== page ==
I am currently reading "Statistical and Inductive Inference by Minimum Message Length" by C.S. Wallace. In this, Wallace gives a fairly informal account of Bayesian Inference which, in the case everything is discrete, is basically as follows:

We start with a

*prior*probability distribution over a space of models of interest $\Theta$For each $\theta \in \Theta$, we also know a priori the likelihood $\mathbb{P}(x|\theta)$ of observing data $x$ if the model $\theta$ is "true"

We observe some data $x$

We update our prior distribution with the

*posterior*one using Bayes' rule; that is, we set $$\mathbb{P}(\theta|x) = \frac{\mathbb{P}(x|\theta) \mathbb{P}(\theta)}{\mathbb{P}(x)}$$ for each $\theta \in \Theta$.

In the case that $\Theta$ is continuous, this process is roughly repeated but with density functions replacing $\mathbb{P}$ as appropriate.

Now, Bayes rule requires $\theta$ and $x$ be part of the same sample space. However, our prior distribution describes only models, and not data points. As such, it seems technically necessary to construct a new space which allows us to talk simultaneously about the probability of models and of measuring certain data. My question is: how do we do this in general (or how do we usually do it in practice)?

This question may be somewhat vague, so I have come up with a more concrete example of the sort of thing I want to do, which seems quite general and useful in practice. Suppose we have:

- A probability space $$(\Theta, \mathcal{F}, \mathbb{P})$$ of models of interest (which the $\theta$'s reside in)
- A measurable space $$(\Omega, \mathcal{G})$$ of data points (which the $x$'s reside in)
- A mapping $\mathbb{P}(\cdot|\cdot) : \mathcal{G} \times \Theta \to [0, 1]$ such that $\mathbb{P}( \cdot | \theta)$ is a probability measure on $(\Omega, \mathcal{G})$ for each $\theta \in \Theta$. (This is our likelihood function.)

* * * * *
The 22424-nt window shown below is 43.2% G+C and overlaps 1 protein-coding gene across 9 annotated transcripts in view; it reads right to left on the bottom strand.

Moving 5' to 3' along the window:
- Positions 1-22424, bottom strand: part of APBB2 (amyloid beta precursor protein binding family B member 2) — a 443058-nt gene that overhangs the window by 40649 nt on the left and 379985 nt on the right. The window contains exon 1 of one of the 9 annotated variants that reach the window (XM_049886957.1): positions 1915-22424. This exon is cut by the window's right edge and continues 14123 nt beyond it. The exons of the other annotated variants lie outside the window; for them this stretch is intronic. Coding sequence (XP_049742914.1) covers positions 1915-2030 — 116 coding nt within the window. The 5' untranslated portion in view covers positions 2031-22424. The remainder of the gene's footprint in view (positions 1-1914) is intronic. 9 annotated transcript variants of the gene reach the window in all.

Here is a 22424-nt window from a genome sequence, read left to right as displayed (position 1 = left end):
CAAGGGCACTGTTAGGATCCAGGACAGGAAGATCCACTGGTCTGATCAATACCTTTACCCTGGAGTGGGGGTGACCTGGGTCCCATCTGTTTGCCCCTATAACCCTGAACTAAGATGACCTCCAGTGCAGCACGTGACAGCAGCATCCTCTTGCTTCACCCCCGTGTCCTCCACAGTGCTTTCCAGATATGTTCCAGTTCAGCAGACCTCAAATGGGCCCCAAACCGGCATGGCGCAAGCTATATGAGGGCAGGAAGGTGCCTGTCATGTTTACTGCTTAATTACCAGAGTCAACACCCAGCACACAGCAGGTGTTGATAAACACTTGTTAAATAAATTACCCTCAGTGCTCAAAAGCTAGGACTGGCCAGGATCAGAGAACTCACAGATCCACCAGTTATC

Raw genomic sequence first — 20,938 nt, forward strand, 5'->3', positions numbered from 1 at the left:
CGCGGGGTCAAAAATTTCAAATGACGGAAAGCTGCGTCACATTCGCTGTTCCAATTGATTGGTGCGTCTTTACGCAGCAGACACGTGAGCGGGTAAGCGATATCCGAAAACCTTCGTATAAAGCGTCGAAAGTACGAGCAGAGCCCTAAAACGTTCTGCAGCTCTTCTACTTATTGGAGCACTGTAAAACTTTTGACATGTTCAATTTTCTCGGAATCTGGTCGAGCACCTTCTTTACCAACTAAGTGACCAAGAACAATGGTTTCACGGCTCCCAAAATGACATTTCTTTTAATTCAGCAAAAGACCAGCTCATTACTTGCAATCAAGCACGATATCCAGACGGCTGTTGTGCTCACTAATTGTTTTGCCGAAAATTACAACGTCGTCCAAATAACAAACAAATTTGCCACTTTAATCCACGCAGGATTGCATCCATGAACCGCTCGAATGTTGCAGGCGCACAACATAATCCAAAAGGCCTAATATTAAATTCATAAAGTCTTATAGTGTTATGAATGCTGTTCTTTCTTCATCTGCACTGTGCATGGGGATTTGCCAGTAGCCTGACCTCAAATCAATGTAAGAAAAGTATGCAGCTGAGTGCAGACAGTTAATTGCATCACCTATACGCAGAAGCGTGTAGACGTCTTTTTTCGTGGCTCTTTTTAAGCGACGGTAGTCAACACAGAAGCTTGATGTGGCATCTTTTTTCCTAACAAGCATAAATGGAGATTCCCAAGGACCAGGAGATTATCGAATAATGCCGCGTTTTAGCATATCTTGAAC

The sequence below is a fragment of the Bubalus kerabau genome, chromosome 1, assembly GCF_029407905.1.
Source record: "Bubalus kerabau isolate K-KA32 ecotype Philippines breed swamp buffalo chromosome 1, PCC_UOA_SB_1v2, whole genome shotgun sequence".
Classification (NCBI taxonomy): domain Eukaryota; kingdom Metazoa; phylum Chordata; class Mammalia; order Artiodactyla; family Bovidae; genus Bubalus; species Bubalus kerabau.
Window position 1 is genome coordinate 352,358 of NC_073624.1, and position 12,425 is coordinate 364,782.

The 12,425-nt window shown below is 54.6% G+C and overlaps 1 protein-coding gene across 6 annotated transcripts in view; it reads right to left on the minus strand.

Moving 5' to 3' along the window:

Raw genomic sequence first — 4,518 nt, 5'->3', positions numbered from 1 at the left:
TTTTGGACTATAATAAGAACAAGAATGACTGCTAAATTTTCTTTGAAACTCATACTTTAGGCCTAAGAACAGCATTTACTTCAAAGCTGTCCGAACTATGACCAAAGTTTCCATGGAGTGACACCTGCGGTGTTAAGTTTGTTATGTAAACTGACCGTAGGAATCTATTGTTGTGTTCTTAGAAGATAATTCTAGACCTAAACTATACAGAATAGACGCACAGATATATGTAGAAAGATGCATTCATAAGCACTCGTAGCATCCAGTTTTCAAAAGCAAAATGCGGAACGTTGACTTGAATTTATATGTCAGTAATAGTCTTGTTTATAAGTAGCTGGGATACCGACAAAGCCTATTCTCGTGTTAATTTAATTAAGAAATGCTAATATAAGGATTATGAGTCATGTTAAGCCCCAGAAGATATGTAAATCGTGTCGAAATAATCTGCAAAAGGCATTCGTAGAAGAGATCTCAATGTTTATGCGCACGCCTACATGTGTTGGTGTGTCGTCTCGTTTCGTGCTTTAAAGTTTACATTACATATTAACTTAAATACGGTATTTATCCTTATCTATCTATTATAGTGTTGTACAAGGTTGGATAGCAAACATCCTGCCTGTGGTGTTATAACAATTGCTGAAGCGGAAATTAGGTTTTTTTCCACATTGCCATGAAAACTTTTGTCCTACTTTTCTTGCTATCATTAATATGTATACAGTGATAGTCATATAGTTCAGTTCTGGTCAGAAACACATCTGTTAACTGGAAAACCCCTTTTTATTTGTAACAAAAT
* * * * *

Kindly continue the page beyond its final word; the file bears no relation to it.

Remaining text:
We want to use this to somehow come up with a probability $\mathbb{P}'$ on $$(\Theta \times \Omega, \mathcal{F} \times \mathcal{G})$$ (where $\mathcal{F} \times \mathcal{G}$ denotes the product $\sigma$-algebra) in a way that preserves the original behaviour of $\mathbb{P}$. I want to say that we should define $$\mathbb{P}'(A \times B) = \int_A \mathbb{P}(B | \theta) \,d\mathbb{P}(\theta),$$ where $A \in \mathcal{F}$ and $B \in \mathcal{G}$ (which adds the requirement that $\mathbb{P}(B | \cdot)$ be $\mathcal{F}$-measurable for each fixed $B \in \mathcal{G}$), but I see a problem in that not all events in $\mathcal{F} \times \mathcal{G}$ have the form $A \times B$.

Can this be done? Or is there a completely separate way to approach Bayesian inference which avoids all these difficulties?

doneed to change the old / cook up a new probability space. In that sense Bayesians say that they model $X$ and $\Theta$ but in fact they ASSUME already that there is a joint distribution and that $f_{X|\Theta}=...$ (the function they want). $\endgroup$ – Fabian Werner Mar 22 '16 at 9:28